• Scenario planning is not crystal ball gazing, it is about working out the implications of events which have already happened and are still emerging. If heavy rain falls at the upper part of the Ganges basin, then you’ll see the consequences in two days time downstream at Rishikesh; in three or four days at Allahabad; and then at Benares two days after that. You are recognising the future implications of events which have already occurred – and your focus should be on understanding the forces which drive the system.
  • Understanding these factors is key. At Shell, articulating the scenarios – the future visions or stories themselves – was a small proportion of the time spent with executives. Once the scenarios had been presented to leaders, the rest of the time focussed on understanding and exploring the factors.
  • Compared to number crunching, scenario planning is fun. It forces planners to take account of a wider context and a richer vision of what awaits them than a mere line on a graph.
  • Scenarios should permit you to exercise your judgment: if this future were to transpire, what would you do about it? Scenarios are intended to inform action, not just generate intellectual interest. They are focussed, reducing complexity, allowing you to be creative with the relevant information.

Read more about Pierre Wack and scenario planning at the Oxford Futures Library.

 

Library Island – työpajasta potkua palvelujen kehittämiseen

This October, I’ll be joining Finnish librarians, courtesy of the Finnish National Library Association and the city of Helsinki, for a one-day workshop on strategy, imagination, and resilience.

Oodi Central Library, Helsinki - Shared under a CC-BY-2.0 licence from Flickr user Ninara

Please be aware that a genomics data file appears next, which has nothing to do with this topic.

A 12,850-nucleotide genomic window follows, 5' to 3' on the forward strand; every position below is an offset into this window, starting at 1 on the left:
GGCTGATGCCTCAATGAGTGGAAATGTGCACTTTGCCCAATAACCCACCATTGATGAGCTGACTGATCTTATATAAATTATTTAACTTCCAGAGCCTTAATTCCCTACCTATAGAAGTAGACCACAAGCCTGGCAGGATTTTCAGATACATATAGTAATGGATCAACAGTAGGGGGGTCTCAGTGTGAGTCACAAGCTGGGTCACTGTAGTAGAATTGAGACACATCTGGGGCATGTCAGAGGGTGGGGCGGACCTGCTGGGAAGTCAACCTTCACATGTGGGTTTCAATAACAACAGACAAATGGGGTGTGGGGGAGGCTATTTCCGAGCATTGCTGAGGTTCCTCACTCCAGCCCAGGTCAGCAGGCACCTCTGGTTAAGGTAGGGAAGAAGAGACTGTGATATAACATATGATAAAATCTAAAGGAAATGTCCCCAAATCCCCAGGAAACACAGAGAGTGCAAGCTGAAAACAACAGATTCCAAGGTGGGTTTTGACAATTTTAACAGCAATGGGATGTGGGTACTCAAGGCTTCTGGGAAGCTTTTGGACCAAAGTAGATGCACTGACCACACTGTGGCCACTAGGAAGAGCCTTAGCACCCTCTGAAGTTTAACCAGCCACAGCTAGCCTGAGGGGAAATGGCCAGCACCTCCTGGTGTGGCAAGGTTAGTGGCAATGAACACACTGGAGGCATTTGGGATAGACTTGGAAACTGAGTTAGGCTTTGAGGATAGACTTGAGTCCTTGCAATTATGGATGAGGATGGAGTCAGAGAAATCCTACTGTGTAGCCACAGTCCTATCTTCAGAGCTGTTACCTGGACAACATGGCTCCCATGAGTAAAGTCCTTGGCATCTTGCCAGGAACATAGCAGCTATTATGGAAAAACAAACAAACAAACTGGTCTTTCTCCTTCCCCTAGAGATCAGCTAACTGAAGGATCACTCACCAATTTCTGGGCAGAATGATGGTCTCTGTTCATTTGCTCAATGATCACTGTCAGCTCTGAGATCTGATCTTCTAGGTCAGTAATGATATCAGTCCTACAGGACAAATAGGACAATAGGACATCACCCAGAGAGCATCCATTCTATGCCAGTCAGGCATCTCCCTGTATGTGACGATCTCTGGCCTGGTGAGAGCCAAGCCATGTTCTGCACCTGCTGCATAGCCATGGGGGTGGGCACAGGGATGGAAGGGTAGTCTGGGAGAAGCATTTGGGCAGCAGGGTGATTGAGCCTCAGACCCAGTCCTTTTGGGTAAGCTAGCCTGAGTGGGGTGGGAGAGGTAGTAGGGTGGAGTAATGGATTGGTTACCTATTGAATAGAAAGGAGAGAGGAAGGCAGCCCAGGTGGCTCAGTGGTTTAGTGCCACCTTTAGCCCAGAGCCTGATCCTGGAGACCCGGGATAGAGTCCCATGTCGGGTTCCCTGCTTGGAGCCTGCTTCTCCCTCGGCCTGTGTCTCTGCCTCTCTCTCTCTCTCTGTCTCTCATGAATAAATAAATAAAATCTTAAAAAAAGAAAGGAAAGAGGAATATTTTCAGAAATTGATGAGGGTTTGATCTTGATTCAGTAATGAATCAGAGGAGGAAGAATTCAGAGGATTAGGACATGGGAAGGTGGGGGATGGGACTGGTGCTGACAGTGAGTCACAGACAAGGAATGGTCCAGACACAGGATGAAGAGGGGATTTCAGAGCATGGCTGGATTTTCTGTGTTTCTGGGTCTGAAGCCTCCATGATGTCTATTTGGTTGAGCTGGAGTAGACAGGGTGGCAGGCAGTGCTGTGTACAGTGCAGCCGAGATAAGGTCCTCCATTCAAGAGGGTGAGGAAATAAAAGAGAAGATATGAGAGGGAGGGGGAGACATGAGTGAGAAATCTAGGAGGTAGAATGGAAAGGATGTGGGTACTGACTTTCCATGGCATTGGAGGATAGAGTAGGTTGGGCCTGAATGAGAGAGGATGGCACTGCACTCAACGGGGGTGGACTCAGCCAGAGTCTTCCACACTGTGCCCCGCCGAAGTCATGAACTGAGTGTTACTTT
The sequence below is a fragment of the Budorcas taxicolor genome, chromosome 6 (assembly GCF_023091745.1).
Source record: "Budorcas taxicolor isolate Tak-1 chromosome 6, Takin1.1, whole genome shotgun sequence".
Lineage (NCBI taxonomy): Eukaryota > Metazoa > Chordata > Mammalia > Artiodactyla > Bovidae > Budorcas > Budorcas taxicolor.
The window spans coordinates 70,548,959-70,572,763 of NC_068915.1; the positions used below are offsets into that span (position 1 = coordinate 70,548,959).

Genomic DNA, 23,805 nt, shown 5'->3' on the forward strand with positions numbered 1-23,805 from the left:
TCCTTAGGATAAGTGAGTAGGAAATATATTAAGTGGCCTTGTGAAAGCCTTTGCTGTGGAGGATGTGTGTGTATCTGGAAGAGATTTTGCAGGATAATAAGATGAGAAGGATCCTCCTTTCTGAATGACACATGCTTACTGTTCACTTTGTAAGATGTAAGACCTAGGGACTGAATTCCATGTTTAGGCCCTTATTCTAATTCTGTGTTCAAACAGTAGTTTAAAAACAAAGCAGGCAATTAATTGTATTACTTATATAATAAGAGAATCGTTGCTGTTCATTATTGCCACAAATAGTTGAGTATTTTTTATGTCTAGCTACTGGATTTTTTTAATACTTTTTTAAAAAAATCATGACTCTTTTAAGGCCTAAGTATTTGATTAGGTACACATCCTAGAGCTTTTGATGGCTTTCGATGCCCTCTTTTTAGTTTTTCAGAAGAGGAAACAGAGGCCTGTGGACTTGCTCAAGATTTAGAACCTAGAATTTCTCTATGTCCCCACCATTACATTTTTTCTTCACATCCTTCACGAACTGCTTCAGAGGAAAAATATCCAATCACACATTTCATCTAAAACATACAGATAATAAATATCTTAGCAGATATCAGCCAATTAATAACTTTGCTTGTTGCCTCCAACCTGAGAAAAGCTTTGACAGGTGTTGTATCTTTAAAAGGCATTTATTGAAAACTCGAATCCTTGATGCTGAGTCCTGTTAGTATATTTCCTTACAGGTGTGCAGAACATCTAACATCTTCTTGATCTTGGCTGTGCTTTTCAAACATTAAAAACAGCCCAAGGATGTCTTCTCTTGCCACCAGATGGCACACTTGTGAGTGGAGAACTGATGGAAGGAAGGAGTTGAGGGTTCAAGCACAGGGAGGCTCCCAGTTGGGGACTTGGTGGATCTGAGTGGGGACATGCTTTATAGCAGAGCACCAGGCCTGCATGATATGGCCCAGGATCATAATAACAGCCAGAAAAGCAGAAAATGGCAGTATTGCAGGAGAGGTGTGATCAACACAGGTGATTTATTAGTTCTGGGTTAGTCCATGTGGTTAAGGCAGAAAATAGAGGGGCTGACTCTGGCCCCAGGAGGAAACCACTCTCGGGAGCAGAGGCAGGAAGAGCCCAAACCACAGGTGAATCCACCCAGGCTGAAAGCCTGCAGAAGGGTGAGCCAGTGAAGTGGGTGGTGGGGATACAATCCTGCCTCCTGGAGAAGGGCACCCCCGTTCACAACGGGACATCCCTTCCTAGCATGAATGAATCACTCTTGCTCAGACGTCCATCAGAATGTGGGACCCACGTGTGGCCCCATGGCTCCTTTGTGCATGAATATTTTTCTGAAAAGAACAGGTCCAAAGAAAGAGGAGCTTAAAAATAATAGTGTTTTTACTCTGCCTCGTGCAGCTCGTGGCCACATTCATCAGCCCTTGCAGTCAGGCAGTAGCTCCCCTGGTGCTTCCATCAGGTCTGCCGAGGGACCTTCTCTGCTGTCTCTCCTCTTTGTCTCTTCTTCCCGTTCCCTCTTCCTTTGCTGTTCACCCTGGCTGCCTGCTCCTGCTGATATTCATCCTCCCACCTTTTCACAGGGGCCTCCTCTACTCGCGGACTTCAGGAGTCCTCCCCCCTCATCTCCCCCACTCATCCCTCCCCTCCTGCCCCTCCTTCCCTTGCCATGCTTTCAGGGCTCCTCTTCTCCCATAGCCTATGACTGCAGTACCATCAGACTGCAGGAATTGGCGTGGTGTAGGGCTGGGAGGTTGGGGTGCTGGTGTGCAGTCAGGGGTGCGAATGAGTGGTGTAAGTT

Oodi Central Library, Helsinki – Shared under a CC-BY-2.0 licence from Flickr user Ninara

The participatory session will bring together library workers from across Finland to develop our capacity for strategic foresight and decision making.

  • What factors do we have to take into account when planning for our service and our community?
  • How do we anticipate trends and prepare for disruptions?
  • What can we do to challenge our assumptions, think differently, and act with confidence in an uncertain world?
  • What’s the best way to understand and articulate the value that Finnish libraries bring to our society?
  • How will our decisions shape the future of Finland’s libraries?

Read more over at the Finnish libraries website Kirjastot.

Show Me The Money? Thousand-Dollar Receipts and the Value of Public Libraries

Have you seen that library receipt which is doing the rounds on social media? What do you think of it?

Receipt showing that the user has saved hundreds of dollars by using their library, more than a thousand dollars over the past year, and more than seven thousand since they began using the library.

The receipt shows that the user in question supposedly saved thousands of dollars by going to the public library instead of the bookstore.

What message does this monetary value, printed on a library receipt, send out? Does it help or hinder attempts to show communities the wider value of library service?

Would a user who borrowed all those books really have spent all that money, and bought them all, if the library didn’t have them, or the library didn’t exist?

Do people make decisions & commitments about what to borrow in the same way that they do about what to buy?

The value is based on a hypothetical: what you would have had to pay, if the library didn’t exist, and you chose to buy all of those items instead of loaning them…so what is it evidence of exactly?

Dollar values speak to many people in an uncomplicated way, especially in times of austerity or economic difficulty, but what message are these numbers sending? Are public libraries only about transactions and items on shelves?

What other information could libraries be printing on library receipts instead of the retail value of books borrowed? What would be gained, and what would be lost?